Bear or Bare (Witness, Fruit, the Brunt)

by Craig Shrives

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The Quick Answer
Use "bear" with "to bear witness," "to bear fruit," and "to bear the brunt."

"Bare" means exposed or naked (e.g., without clothes). For everything else, use "bear."

Bear Witness, Bear Fruit, and Bear the Brunt

Writers are highly familiar with "bear" meaning a large mammal (e.g., grizzly bear), and this causes some to opt for "bare" when using some common expressions (because they know that a "bear" denotes the large mammal). Well, unless you mean exposed or naked (the meaning of "bare"), then you should almost certainly be using "bear," which is a word with many meanings. Here are four common expressions with "bear":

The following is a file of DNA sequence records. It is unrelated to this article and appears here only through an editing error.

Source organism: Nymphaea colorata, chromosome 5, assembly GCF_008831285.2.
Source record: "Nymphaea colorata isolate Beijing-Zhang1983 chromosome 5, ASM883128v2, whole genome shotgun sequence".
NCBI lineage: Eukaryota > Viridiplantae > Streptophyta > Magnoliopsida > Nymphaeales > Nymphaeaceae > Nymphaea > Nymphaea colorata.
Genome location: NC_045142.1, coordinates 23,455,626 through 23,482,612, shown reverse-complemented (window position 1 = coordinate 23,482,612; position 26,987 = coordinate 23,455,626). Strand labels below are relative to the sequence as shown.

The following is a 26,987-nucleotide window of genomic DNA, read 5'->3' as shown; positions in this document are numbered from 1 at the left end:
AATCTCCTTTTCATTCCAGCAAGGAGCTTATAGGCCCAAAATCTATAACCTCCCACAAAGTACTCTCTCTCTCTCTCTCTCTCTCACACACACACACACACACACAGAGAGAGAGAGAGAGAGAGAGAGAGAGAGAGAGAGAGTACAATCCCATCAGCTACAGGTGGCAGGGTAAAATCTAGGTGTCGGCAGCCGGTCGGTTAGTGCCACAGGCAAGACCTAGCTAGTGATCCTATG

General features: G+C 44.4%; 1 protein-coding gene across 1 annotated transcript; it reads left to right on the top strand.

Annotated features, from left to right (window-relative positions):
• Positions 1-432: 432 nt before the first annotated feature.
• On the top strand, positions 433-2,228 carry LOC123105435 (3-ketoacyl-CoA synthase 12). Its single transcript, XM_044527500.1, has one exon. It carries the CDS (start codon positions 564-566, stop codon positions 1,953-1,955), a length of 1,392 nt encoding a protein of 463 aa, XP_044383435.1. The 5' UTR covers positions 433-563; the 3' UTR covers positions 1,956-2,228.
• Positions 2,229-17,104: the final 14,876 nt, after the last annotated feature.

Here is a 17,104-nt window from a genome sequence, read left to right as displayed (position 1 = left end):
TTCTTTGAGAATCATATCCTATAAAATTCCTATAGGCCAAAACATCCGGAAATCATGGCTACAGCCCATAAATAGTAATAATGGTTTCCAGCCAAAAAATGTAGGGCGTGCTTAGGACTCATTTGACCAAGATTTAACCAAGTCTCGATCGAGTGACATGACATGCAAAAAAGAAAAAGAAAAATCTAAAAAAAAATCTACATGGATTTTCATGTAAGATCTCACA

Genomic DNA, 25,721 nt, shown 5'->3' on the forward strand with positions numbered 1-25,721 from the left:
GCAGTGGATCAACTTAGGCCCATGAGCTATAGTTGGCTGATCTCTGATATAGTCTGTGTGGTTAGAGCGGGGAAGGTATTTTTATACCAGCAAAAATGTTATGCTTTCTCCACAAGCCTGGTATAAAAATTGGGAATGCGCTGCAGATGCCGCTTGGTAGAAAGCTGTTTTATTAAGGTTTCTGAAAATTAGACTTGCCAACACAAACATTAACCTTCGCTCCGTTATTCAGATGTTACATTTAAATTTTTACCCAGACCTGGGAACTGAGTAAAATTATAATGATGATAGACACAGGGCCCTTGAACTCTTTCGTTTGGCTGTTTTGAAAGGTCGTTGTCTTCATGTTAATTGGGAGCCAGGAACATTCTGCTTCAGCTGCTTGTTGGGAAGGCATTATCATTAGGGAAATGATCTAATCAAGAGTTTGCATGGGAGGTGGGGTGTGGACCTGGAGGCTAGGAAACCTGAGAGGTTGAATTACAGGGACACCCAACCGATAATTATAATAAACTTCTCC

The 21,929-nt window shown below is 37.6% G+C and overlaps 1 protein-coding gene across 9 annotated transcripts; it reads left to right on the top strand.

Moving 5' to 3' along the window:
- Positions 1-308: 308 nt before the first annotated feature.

• Bear witness
  • Bear fruit
  • Bear the brunt
  • Bear with me
Using "bare" with these expressions might not be be wrong, but it will certainly alter the meaning.
  • Bare witness
  • (This is wrong unless you mean a witness with no clothes on.)
  • Bare fruit
  • (This is wrong unless you mean a fruit with no dressing, peel, or skin.)
  • Bare the brunt
  • (This is wrong.)
  • Bare with me
  • (This is wrong.)
Read more about "bare" and "bear" (including "born" and "borne").
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See Also

More about bare and bear (including born and borne) List of easily confused words

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